The Science Show - Separate stories podcast

by ABC Radio · · · · 15 subscribers

The Science Show gives Australians unique insights into the latest scientific research and debate, from the physics of cricket to prime ministerial biorhythms.

Psyche Loui suggests music is really a way to use your auditory channel to get toward the social and emotion centres of your brain. This result could help clinicians develop therapies that use music to ease anxiety and other conditions.

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Tags: science & medicine, natural sciences, science

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Mental health issues in Indonesia are met with stigma. Anxiety and depression are taboo topics with those experiencing mental health problems often ostracised from family and society.
Tribute to Mike Tyler July 11, 2020
Mike Tyler, The Frog Man, died in March 2020. We hear some of the fun Mike cooked up with Robyn Williams on The Science Show in the 1980s, and a story from Mike Archer about Mike Tyler’s dedication to frog research even when ‘confined’ to his hospital bed.
Song for a fish July 11, 2020
George Washingmachine performs Pat Sheil’s song about the endangered Patagonian toothfish set to the 1941 swing tune made famous by Glenn Miller, Chattanooga Choo Choo.
As environments change faster than ever due to direct human impact or the changing climate, genetic diversity gives wild species the best chance of adaption.
Ron Cowen predicts the big discoveries in physics will continue as technology allows for more precision and new ways of observing and measuring the universe.
Tibor Molnar takes us on a journey through the contradictory world of theoretical physics.
Authors Geraint Lewis and Luke Barnes present the observations which together allowed the Big Bang theory to be developed.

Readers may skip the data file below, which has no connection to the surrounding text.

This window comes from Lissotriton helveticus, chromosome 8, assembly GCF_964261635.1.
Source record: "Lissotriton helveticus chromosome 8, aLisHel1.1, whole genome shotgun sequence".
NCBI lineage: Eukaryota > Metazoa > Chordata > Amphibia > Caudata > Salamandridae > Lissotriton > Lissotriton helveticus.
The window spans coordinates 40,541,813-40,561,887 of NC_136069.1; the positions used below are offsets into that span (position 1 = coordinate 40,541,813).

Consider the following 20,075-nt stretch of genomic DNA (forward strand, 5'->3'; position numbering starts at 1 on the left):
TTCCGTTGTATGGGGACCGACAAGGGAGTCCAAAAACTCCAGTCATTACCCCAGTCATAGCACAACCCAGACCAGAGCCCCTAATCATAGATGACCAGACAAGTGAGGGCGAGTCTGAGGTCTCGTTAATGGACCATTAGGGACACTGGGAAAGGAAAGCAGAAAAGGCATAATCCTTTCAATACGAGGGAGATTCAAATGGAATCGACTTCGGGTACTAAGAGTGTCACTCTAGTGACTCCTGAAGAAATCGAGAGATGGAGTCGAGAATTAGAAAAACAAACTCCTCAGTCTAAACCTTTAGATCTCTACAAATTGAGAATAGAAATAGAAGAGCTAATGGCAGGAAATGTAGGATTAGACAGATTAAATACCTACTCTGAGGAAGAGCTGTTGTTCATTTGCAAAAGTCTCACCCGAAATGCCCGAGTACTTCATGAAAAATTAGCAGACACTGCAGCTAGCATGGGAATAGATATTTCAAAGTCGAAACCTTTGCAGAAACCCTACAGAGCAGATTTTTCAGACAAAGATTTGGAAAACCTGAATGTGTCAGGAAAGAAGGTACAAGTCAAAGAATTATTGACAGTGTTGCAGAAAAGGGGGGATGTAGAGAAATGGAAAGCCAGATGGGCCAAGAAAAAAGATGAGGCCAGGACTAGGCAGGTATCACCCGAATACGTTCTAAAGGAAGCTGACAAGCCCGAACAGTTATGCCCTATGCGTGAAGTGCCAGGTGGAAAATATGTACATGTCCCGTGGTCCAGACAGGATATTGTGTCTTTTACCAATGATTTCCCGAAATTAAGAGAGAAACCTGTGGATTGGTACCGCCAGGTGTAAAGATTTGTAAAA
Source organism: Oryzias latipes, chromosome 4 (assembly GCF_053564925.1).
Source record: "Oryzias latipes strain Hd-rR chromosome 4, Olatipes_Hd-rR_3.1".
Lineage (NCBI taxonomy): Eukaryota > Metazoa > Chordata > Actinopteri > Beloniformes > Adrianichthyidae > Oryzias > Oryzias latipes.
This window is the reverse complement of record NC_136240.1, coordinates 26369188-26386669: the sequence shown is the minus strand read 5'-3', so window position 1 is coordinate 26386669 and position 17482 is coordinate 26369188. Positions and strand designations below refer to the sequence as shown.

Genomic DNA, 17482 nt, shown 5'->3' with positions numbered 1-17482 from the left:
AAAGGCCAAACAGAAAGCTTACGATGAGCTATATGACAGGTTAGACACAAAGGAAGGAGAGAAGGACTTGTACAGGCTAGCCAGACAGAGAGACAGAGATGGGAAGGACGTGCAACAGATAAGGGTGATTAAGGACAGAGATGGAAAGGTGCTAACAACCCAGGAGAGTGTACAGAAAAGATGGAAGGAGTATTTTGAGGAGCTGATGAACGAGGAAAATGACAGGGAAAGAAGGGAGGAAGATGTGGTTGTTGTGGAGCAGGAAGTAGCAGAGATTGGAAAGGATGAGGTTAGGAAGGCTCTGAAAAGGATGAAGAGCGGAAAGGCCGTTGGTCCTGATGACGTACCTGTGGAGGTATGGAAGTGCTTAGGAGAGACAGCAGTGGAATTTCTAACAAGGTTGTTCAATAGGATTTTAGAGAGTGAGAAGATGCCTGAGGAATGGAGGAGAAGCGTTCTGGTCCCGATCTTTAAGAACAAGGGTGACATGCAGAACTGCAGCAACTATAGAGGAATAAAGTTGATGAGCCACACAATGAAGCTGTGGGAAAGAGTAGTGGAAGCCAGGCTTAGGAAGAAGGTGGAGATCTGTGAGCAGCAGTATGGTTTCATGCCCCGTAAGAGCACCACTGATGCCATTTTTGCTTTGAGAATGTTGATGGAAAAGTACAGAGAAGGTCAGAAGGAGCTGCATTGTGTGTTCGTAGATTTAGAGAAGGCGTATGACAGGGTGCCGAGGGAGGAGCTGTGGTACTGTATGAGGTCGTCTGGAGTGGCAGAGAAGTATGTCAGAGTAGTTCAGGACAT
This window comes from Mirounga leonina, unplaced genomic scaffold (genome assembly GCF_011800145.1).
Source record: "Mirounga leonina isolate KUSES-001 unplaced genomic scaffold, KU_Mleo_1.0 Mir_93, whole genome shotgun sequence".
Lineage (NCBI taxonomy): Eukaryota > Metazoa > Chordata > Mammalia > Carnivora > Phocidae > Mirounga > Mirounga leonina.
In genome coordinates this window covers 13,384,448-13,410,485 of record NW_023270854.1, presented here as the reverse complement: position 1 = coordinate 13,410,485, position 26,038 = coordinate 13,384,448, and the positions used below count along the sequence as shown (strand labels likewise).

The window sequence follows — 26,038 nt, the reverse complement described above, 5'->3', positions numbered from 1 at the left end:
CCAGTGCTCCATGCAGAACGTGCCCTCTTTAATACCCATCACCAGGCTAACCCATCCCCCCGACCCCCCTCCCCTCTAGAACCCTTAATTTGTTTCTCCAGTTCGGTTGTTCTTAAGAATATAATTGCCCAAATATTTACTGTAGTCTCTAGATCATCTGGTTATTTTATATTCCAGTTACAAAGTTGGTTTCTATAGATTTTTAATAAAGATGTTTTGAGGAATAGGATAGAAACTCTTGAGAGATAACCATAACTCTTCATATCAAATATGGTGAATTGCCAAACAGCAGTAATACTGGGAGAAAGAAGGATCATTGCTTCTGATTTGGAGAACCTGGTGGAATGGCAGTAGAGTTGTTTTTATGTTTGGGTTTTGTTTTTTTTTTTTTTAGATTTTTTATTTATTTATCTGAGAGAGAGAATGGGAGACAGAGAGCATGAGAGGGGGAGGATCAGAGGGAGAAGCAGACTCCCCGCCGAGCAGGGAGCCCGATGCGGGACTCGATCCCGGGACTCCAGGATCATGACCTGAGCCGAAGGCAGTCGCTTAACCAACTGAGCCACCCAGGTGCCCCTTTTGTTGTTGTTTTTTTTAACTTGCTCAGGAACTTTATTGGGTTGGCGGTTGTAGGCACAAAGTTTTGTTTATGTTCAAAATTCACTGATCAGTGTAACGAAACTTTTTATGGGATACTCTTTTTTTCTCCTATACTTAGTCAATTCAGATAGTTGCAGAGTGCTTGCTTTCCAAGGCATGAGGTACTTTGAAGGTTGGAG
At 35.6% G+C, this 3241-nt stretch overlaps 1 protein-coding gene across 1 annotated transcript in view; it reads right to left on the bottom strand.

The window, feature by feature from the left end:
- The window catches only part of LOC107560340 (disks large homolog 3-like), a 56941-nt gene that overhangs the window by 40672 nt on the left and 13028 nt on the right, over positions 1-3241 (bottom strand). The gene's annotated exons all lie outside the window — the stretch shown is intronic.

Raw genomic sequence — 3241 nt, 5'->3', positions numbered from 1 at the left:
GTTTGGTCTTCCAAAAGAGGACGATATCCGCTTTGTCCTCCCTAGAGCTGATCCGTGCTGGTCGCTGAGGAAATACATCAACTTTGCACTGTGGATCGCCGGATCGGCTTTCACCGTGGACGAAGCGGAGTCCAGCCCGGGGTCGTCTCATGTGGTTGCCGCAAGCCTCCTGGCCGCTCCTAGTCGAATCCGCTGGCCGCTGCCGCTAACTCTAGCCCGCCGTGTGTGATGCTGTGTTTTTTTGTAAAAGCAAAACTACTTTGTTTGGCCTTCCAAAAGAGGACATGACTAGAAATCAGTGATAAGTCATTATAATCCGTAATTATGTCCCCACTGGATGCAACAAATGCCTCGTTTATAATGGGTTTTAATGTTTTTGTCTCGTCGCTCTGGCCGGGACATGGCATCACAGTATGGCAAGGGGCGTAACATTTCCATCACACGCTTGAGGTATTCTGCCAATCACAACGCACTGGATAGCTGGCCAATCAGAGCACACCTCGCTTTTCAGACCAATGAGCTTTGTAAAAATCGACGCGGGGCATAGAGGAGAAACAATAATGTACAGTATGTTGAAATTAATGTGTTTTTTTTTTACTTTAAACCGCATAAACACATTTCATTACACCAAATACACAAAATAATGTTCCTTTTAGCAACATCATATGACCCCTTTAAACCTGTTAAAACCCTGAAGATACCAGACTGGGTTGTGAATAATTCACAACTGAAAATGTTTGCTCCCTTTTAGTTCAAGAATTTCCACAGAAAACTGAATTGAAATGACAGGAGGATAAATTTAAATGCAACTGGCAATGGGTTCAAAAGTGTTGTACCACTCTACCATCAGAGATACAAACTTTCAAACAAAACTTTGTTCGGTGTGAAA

John Derum reads Pat Sheil’s poem Isotopes and Allotropes.
Personal stories of the Batavia’s crew are coming to light.
Amy Gusick from the Natural History Museum of Los Angeles is recreating an ancient coastline and gathering evidence to help piece together the story of north America’s first inhabitants.
Conditions are just right for life on Earth. Can the same idea be applied to the universe, supported by the laws of nature and physical forces?
A nearby star formed at the same time as our Sun could have planets supporting life.
As the ice melted on a planet covered in ice, conditions changed and complex life emerged.
Neil Garg is developing a marijuana breathalyser. The device will detect THC, tetrahydrocannabinol, the main psychoactive compound in marijuana.
Heavy nets weigh down nets which scoop up everything. Little of the catch is useful with most sold as chicken feed or food for aquaculture operations. The trawls leaved behind severely damaged environments.
The work aimed to reveal links with changes in ecology and hopes to inform management of white sharks and protection of people using the water.
In Mammoth, author Chris Flynn tells the story of how a collection of prehistoric creatures came to be on sale at an auction in New York in 2007 and he takes us further, exploring how science and religion have shaped our world.
Jeanne Barret began life as a peasant in the mid-eighteenth century France. She dressed as a man so she could join explorer Philibert Commerson as his assistant on a voyage that would make her the first woman to circumnavigate the globe. Danielle Clode tells the tale in her book In …
Craig Cormick’s book, The Science of Communicating Science has tips on what to look for in the false arguments which dismiss science, and how to tackle them in an effective way.